May 21, 2014 by Henry McKenna in Profile with 2 comments
Grit won it for the two Michigan teams. While Eastern Michigan and University of Michigan have many differences, the Michigan brand of smashmouth ultimate helped the state’s ultimate teams earn two bids to nationals for the second time in three years.
“The real Magnum team this year is a grind it out team,” Michigan captain and Callahan nominee Yonatan Rafael said. “And in the end, we’re beast when we face adversity.”
EMU Fighting Hellfish star James Highsmith noted that his team exhibited finesse for much of the season. However, it was their ability to bear down and fight, he said, that earned them a trip to Nationals.
“[At Regionals,] we had to resort to a more gritty style of ultimate,” Highsmith said. “We focused almost exclusively on playing hard man-to-man defense, and patient offense when we had the disc.”
The two teams met in the semifinals of the Great Lakes D-I Regionals and MagnUM (18-3) won 15-12. While their similar style of play may have earned both a bid, UM’s win demonstrated the team’s biggest difference: their resumes.
UM burst onto the National radar with a tournament title at Easterns, defeating Luther, Harvard, Minnesota, and Pittsburgh on the way.
EMU (27-5) is 0-3 against Nationals-bound teams. With such different seasons, their mentalities are quite different.
“The first goal is to win our first game,” Michigan’s Rafael said. “The next three goals are pretty obvious after that: win the next three games. When the next day strikes and the format changes, we will set new goals after that. Our team’s going to focus on the first game, the first opponent.”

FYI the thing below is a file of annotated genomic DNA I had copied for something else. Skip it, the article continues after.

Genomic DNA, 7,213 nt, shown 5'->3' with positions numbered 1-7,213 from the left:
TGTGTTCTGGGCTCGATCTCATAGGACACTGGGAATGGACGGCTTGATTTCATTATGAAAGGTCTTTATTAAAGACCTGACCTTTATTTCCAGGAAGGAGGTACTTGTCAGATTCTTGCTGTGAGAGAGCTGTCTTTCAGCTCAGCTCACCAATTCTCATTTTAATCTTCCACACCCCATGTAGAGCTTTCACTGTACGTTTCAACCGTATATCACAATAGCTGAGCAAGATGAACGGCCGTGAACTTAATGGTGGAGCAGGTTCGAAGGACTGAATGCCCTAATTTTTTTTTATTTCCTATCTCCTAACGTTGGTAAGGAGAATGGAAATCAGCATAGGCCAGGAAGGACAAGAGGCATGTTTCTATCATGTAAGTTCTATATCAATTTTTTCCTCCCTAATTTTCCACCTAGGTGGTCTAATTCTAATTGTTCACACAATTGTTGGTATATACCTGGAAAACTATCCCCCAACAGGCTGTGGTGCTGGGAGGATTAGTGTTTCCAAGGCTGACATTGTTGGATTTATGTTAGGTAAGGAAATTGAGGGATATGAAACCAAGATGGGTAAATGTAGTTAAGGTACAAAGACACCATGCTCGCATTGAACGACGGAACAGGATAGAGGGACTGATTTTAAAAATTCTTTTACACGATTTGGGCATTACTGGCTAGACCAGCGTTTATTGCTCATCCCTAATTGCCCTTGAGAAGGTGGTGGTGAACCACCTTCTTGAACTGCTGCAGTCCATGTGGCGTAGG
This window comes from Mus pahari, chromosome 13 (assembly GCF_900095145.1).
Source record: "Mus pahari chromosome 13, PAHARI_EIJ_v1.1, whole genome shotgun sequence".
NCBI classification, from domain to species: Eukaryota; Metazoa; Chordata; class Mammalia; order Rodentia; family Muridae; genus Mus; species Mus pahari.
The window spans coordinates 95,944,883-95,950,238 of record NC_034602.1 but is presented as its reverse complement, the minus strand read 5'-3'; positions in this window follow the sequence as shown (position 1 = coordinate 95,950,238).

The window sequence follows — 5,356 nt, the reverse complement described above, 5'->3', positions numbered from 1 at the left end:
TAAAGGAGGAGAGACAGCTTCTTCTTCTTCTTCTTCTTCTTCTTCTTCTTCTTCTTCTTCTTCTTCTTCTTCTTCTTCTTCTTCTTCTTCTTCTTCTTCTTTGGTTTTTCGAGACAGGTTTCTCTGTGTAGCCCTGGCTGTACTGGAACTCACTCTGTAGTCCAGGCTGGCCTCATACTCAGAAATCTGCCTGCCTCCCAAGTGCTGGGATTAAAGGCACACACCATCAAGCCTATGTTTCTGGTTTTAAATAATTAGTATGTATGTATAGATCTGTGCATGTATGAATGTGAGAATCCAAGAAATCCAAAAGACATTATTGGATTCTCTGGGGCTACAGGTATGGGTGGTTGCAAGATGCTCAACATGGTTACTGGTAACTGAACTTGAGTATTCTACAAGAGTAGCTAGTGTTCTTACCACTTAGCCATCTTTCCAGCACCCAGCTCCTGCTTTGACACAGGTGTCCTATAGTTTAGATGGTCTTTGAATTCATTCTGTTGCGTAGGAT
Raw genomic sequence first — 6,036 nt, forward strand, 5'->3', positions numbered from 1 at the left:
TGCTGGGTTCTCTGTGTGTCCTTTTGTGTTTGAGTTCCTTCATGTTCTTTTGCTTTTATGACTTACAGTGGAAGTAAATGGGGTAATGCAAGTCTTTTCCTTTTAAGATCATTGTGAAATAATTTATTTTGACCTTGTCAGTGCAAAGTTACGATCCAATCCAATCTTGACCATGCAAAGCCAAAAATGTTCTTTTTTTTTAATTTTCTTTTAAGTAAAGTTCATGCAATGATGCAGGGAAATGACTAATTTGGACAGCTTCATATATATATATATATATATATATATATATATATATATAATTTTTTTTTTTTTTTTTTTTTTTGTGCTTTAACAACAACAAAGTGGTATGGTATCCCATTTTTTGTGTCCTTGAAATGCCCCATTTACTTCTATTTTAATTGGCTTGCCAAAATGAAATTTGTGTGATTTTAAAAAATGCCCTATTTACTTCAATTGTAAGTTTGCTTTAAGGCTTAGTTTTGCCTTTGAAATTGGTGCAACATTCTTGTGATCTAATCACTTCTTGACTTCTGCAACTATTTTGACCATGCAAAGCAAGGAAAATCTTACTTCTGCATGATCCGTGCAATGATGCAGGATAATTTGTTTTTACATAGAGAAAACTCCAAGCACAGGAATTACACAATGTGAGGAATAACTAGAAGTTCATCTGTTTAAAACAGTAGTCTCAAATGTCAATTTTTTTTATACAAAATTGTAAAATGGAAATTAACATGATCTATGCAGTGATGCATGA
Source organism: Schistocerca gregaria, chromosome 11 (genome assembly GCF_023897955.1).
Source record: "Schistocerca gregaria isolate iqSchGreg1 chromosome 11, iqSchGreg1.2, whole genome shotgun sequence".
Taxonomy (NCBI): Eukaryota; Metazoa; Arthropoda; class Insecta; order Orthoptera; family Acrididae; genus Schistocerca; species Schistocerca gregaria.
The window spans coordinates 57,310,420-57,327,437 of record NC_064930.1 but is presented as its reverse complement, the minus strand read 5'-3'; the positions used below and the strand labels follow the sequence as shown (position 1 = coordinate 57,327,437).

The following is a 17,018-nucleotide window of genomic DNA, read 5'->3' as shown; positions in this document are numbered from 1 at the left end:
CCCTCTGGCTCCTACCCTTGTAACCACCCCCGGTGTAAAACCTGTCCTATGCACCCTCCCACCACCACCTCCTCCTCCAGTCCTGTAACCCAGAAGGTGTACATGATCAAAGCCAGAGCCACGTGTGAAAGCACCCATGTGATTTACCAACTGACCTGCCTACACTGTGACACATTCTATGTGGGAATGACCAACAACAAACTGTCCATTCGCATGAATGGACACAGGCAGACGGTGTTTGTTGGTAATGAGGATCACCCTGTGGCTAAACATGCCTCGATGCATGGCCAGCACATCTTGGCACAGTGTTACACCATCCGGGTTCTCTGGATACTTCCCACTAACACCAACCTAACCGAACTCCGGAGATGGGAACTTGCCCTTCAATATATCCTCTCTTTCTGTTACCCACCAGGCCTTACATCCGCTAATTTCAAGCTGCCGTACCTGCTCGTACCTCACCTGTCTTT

Highsmith, however, relished the under-the-radar nature of EMU’s Nationals bid. They will bring an intensity and urgency that directly opposes MagnUM’s level-headed and conservative mentality.
“We always plays with a chip on our shoulder. We have a 15-man roster, but one of our principles is to run our opponents into the ground. We like to use our legs to win games despite the small roster,” Highsmith said. “We’re well aware that Nationals is a different beast. Everyone at the tournament is going to be more focused than ever, and games are going to be grueling. At the same time, we play very well on Sunday at a traditional tournament. On Sunday, usually our lines are a bit tighter and we’re also extremely focused and intense. Everyday at Nationals represents a traditional tournament Sunday for us.”
Highsmith and EMU captain Austin Engel both emphasized the limited knowledge their opponents will have on the wily EMU team. And it’s hard to know what to expect out of them, as Engel explained he is the only true handler on the team. Players feed off chemistry stemming from their short roster. The result is a seemingly positionless offense and intuitive defense.
“Most teams do not have footage or scouting on us, when we have film on each one of the opponents in our pool,” Engel said. “Ideally we do the improbable and win our pool and save ourselves a game and get more rest.”
There’s no middle ground for EMU. Their short roster requires early success. Michigan’s Rafael is less focused on opponents and is content with his team’s steady-on approach.
“We are where we want to be. We’re in contention for a national tournament. That’s all we can ask for. That’s all we really want. The rankings and the hype, it’s all words on paper,” UM’s Rafael said. “Our team can beat any team. Our team can lose to any team. There are a bunch of great teams out there and we think we can match up with them. And we think they can match up with us as well.”